Hello and welcome to the first newsletter of 2024. Hope you’re having a great start to the new year.
This month, Akshat and Dhruv explore how AI is impacting gaming beyond asset creation, and Jonas reviews a picture book on quantum physics.
If you missed them last time, here are our predictions for this year.
Mattias and the Moonfire team
Here’s a quick roundup of interesting stuff we saw this month:
- 22 year-old programmers are now as good as 28 year olds because they're more at ease using AI – good news for young founders.
- The Mars colonisation tech stack.
- GPT-4, without special prompting, beat Stanford School of Medicine students in free-response case questions.
- Why the open source AI revolution hasn’t happened yet.
- The next major security challenge for LLMs: sleeper agents.
- How early Stripe operated like a flock of birds.
What's Up at Moonfire?
AI in gaming: Why generative AI won’t transform game asset creation – yet
Gaming and AI go way back. 1972 saw the first example of AI being used to create a multiplayer game in Pong. 1982 brought in collision detection for NPCs and pathfinding – think Pac-Man: each ghost had a unique behaviour, with Blinky chasing Pac-Man, and Inky trying to position itself in front of Pac-Man. The ‘90s saw finite-state machines in games like Doom and Half-life. The 2010s showed the power of deep reinforcement learning with OpenAI’s agent, OpenAI Five, beating the best human opponents at Dota 2. Now we’re in the early days of LLMs.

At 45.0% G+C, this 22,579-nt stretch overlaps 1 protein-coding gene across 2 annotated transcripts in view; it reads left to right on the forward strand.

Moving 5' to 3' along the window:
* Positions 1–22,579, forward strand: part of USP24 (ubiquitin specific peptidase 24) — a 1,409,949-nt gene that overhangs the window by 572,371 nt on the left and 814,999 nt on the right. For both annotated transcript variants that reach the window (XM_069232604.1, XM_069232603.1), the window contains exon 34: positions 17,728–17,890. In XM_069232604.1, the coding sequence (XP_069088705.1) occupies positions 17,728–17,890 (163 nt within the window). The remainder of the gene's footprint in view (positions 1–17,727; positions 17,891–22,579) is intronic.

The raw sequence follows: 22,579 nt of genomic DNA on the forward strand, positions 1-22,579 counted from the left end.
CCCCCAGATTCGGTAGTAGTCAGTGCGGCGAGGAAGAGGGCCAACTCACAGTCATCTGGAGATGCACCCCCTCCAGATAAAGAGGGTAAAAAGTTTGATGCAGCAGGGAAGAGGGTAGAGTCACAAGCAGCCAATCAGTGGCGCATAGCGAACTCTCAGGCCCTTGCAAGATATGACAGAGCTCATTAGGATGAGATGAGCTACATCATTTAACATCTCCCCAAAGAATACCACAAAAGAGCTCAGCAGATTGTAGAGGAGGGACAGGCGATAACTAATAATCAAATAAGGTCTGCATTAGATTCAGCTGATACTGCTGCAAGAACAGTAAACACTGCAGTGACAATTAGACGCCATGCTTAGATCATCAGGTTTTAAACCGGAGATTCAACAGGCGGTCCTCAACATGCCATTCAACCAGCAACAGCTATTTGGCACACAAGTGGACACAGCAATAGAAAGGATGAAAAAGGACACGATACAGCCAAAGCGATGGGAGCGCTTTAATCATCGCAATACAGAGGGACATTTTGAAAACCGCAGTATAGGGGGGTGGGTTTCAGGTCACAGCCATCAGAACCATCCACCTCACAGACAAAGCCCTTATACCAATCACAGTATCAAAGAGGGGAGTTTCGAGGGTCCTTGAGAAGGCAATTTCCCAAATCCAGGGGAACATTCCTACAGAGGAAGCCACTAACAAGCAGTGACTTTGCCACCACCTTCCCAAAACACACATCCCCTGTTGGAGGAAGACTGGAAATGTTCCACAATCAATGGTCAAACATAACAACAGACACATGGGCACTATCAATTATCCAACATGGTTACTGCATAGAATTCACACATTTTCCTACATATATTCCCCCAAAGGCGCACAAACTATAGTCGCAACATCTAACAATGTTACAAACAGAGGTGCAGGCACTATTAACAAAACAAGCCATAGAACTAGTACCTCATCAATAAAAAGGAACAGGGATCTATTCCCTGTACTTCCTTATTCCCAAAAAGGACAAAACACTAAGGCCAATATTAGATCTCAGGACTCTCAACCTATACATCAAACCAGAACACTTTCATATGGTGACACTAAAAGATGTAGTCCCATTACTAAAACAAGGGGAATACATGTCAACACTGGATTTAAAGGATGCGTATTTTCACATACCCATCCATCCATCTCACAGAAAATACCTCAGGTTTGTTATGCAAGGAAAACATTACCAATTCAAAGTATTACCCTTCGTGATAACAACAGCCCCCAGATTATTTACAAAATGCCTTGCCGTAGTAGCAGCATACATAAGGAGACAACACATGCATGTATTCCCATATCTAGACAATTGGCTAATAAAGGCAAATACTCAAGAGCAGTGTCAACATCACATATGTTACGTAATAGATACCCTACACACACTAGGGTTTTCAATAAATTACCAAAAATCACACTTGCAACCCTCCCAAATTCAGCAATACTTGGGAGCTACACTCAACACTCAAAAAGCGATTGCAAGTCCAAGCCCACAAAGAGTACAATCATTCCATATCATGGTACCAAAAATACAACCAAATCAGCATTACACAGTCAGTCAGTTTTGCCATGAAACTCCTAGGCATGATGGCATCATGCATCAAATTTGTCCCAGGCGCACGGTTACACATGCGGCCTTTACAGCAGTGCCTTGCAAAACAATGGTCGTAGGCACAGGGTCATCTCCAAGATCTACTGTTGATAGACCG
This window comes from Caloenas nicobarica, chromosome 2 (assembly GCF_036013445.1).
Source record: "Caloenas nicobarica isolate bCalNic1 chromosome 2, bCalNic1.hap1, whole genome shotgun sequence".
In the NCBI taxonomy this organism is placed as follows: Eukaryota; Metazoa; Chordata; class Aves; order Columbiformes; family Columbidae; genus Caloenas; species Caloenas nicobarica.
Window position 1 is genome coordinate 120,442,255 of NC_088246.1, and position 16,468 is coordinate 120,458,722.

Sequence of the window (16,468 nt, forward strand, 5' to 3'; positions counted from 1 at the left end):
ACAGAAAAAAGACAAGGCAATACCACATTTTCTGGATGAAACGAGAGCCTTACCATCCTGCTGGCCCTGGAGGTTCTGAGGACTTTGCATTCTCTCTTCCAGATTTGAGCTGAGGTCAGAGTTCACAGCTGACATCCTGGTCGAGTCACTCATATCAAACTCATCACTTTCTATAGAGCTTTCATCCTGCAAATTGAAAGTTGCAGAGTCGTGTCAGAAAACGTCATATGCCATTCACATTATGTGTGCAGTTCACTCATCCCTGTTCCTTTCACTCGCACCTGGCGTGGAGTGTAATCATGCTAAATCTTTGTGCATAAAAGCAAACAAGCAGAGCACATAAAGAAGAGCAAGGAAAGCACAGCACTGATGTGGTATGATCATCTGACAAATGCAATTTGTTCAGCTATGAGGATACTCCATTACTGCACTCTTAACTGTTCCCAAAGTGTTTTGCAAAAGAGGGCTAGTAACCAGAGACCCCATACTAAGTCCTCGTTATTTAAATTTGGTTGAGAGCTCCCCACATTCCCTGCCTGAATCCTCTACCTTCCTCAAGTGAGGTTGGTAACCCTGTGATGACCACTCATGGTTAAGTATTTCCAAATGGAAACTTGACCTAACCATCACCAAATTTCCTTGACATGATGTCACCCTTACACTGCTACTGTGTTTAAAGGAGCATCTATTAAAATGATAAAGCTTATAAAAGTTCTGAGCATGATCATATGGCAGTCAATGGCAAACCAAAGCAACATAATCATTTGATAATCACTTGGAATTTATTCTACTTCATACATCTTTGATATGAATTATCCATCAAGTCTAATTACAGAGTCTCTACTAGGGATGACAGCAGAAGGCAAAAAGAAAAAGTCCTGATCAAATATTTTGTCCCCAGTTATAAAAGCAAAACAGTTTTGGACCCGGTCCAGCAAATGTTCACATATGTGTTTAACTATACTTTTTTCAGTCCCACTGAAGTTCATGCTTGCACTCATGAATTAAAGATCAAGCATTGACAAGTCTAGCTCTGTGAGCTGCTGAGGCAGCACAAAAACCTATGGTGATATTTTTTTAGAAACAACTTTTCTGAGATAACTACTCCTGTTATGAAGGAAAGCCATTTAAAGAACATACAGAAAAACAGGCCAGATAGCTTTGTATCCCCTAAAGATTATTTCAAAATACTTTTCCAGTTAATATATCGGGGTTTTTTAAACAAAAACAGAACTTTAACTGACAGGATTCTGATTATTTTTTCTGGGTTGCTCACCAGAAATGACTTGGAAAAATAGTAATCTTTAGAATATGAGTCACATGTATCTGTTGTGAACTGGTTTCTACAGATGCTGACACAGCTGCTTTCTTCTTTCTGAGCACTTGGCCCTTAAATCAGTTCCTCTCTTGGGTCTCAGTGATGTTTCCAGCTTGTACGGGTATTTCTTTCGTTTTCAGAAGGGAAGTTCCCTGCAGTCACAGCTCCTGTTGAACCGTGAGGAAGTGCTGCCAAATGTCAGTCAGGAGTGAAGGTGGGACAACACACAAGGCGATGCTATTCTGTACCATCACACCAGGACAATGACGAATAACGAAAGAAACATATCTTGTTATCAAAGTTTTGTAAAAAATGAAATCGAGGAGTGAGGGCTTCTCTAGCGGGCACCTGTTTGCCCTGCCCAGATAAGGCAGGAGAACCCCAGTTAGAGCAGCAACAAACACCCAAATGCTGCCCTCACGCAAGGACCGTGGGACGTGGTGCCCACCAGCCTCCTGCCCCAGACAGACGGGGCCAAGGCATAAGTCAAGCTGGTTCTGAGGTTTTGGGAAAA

The transformative potential of generative AI in gaming is undeniable. We’re already seeing the early impact of AI generation on code, 2D and 3D assets, avatars and autonomous agents, to entire games. In the long run, alongside the parallel development of AR and VR, it will transform all immersive 3D worlds.
From scale to intelligence
But the gaming industry has changed. It has transitioned from the ability to supply packaged goods at scale to developing intelligent, feedback-driven models in internet-based and mobile gaming. This shift has led to the emergence of new problem areas and opportunities in creating engaging IP with emergent gameplay, establishing strong feedback loops, and exploring alternative monetisation methods like skins and microtransactions.